In this particular case, the Judge was willing to look forward to the period when payment of the two deferred debts would be due (from the date of judgment this was approximately 9 months into the future). There was little evidence that Cube Footwear would be able to pay these debts at the time they fell due (a fact in and of itself meeting the definition of insolvency under the Corporations Act). However of relevance to this case was the fact there was strong evidence, of which the Judge was satisfied, that the familial relationship between the directors of the three companies involved in those debts along with evidence given by both creditors, strongly suggested that the debts would be further deferred/dismissed until payment was possible.
In answer to this test is was held that “measured as a matter of cash flow or commercial reality, Cube Footwear has shown that it is solvent”.
Balance Sheet/Financial Insolvency
The court also examined the balance sheet insolvency (also known as the financial insolvency) of the company. The determination of balance sheet insolvency was based on the comparison of the net assets of the company to the amount owing to the creditors and the likelihood that it would not be possible to pay these debts when due. The court noted that the definition of insolvency in the Corporations Act makes no reference to balance sheet insolvency, in contrast to other jurisdictions which include it as a separate ground for winding up. It also held that to determine that Cube Footwear was insolvent on the basis of balance sheet insolvency would require mere speculation that future debts would not be paid.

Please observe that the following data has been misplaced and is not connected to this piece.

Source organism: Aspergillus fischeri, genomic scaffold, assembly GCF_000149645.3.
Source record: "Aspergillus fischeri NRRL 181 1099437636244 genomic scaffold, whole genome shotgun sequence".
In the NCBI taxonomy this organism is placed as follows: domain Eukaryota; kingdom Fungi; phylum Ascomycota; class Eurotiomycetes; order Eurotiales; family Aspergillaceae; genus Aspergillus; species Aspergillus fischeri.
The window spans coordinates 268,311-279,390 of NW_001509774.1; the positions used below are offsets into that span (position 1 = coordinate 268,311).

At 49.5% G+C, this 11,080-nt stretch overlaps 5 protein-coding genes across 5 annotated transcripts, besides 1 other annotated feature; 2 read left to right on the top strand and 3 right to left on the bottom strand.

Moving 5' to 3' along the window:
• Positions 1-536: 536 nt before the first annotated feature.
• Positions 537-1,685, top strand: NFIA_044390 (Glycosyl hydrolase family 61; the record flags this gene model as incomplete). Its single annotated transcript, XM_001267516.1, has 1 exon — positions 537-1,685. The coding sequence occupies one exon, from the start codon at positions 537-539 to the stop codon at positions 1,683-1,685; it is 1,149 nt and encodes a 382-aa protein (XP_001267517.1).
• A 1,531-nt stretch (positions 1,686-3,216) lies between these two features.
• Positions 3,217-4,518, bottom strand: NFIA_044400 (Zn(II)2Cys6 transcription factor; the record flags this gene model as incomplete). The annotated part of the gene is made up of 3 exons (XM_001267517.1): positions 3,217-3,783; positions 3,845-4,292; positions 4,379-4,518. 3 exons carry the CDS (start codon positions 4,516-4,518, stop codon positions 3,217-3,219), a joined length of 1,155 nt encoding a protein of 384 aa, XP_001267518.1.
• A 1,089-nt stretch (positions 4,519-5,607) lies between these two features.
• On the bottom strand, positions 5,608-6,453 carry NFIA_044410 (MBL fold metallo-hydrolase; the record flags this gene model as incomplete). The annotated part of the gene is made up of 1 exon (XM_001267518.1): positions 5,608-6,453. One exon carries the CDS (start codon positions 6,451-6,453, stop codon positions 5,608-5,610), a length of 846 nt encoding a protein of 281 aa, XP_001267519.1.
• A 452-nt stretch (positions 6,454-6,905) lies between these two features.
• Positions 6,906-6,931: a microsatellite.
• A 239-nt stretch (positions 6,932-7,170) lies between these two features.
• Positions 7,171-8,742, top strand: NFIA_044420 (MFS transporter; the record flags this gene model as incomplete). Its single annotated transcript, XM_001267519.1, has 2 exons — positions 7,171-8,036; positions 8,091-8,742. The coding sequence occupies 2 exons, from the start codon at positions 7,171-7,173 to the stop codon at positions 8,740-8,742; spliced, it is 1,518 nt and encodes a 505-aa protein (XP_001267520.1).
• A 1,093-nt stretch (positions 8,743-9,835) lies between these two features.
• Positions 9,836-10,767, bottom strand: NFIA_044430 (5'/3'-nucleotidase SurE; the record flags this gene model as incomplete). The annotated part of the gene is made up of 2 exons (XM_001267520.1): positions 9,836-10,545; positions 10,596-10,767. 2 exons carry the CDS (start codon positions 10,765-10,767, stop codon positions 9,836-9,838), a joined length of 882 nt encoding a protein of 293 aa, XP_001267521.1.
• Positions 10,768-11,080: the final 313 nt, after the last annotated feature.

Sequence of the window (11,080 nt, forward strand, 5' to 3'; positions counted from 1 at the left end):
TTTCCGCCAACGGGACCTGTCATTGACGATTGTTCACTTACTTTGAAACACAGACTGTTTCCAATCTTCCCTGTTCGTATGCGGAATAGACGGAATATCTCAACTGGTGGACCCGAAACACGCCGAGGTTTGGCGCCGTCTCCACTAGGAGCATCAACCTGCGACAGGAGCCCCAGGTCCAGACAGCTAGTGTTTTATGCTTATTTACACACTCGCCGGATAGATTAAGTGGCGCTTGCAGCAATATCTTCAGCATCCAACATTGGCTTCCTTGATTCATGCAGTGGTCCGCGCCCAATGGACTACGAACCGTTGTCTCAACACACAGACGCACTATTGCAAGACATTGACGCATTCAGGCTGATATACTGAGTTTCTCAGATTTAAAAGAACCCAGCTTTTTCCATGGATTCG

Consequently the cash flow assessment method was confirmed as more appropriate.
The court concluded that Emanouel’s contention that Cube Footwear should be wound up on the ground of insolvency, failed. It was also held that the company should not be wound up on the ground that it would be just and equitable to do so. Consequently the application to have the company wound up was dismissed and Emanouel was ordered to pay the costs of Cube Footwear.
The main reasons given by the Judge for the dismissal were that balance sheet insolvency is not contained within the Corporations Act, there was no just and equitable ground on which the company should be wound up, the fact that the future debts are likely to be deferred until able to be paid would maintain Cube Footwear’s solvency and finally that under the cash flow assessment, Cube Footwear should be considered solvent.
This case confirms that the preferred method for determining solvency of a company is the cash flow assessment test and that the timeframe appropriate to the assessment is a matter to be determined based on the facts of each case.